Knowledge of time-dose effects might be of particular importance for phototherapy of human skin diseases. There is increasing evidence from a prospectively defined large cohort of patients from the United States, that photochemotherapy of psoriasis with PUVA is carcinogenic. [10-13](9-12). Other studies -mainly of European origin- demonstrated a much lower or absent risk for PUVA-carcinogenesis. [14](13) Although the statistical power of these latter studies might be weaker than that of the prospective US study, a clear difference in PUVA associated cancer risk between Europe and the US has been assumed and explained by different treatment protocols. In Europe UVA radiation is applied in individualized doses according to the minimal phototoxic dose (MPD) 3–4 times / week resulting in higher individual and lower cumulative doses than in the US where lower individual doses are applied and higher cumulative doses are needed to achieve a certain clinical response. [15](14) This interpretation of different epidemiologic findings is in accordance with the results of a study by Gibbs et al. In a murine model of topical PUVA they found that lower daily doses were more tumorigenic in 8-MOP treated mice than higher individual doses. [16](15)

Although it is likely that dose fractionation and intensitiy of the source influence clinical efficacy and long term safety of other phototherapeutic modalities (including UVB, narrow band UVB, UVA and UVA1), respective data are not available to date.

According to the evidence described above the BRL does not apply in UV-carcinogenesis and multiple variables such as wavelength, pattern of exposure, target tissue, and other host responses such as UV-induced immunosuppression determine the tumorigenic effect of UV on the skin.

The latter was investigated by DeFabo and Kripke [17] (16) who determined the susceptibility of mice to subcutaneously transplanted fibrosarcomas (induced by long-term irradiation with unfiltered FS40 sunlamps) after exposure to different regimes of UV radiation (250-400nm, peak at 313nm) at doses of 7.2 and 115.2kJ/cm² . Radiation patterns consisted of applications of constant total doses with different numbers of treatments and different duration. The authors found the susceptibility to tumor challenge to be directly proportional to the totally applied dose. When a dose of 86.4kJ/cm² was delivered either in one single exposure or in a fractionated manner, the continuous 12h UV exposure was as effective as the fractionated delivery which would point to the validity of the BRL for UV-induced inhibition of tumor-rejection. However, further information, particularly with regard to delayed type hypersensitivity and cutaneous sensitization are lacking.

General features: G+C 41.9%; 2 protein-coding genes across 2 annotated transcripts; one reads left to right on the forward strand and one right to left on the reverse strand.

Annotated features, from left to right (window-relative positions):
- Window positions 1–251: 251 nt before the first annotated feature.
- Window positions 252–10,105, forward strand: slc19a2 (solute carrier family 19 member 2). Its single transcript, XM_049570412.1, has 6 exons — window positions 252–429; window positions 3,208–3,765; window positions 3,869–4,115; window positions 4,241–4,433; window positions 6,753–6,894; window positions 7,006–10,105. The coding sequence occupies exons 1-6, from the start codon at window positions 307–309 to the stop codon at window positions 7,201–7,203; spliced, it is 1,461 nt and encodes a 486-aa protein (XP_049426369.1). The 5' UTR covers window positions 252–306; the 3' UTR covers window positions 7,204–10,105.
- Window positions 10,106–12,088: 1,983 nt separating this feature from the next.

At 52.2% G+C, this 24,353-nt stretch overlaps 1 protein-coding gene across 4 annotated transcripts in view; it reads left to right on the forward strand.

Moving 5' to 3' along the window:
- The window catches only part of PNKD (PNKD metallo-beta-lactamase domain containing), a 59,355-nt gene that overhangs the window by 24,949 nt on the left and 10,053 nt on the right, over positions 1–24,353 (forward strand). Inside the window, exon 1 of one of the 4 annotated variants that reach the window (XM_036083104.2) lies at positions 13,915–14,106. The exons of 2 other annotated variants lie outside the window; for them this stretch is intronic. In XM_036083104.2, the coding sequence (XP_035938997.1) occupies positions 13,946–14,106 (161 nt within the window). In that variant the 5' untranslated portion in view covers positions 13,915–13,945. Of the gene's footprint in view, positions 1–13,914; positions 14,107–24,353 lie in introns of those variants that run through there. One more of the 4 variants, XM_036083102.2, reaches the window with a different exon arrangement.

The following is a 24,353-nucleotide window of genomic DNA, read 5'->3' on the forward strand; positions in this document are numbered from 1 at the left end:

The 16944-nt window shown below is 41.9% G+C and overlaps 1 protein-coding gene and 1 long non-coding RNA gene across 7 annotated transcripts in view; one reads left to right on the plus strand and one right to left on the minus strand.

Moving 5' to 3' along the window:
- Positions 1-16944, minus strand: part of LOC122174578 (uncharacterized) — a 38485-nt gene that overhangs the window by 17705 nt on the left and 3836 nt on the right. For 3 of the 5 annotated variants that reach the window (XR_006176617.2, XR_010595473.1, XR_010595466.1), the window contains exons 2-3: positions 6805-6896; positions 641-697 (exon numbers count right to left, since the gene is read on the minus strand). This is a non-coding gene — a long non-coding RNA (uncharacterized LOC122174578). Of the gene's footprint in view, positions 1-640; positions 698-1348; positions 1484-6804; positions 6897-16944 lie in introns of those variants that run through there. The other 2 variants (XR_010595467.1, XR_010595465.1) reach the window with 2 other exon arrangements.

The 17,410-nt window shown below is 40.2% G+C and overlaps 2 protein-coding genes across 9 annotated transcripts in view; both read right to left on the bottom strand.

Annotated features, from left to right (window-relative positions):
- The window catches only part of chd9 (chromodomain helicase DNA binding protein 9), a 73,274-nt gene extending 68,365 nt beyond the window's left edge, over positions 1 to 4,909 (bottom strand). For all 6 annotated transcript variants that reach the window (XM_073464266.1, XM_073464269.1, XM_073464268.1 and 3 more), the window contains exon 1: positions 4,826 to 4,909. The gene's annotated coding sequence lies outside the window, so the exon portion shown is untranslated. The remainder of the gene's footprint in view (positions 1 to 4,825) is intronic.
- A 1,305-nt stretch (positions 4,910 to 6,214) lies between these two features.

Visible and IR radiation

With the availability of laser sources and their potential to focus high radiation intensities of visible and infrared radiation to small spot sizes research concentrated on their biological effects and on possible applications in biology and medicine. Moreover, the possibility of pulsing the emitted radiation allows for the delivery of high energies for variable time-periods, thus inducing such different responses as vaporization and athermic modulation of cell metabolism.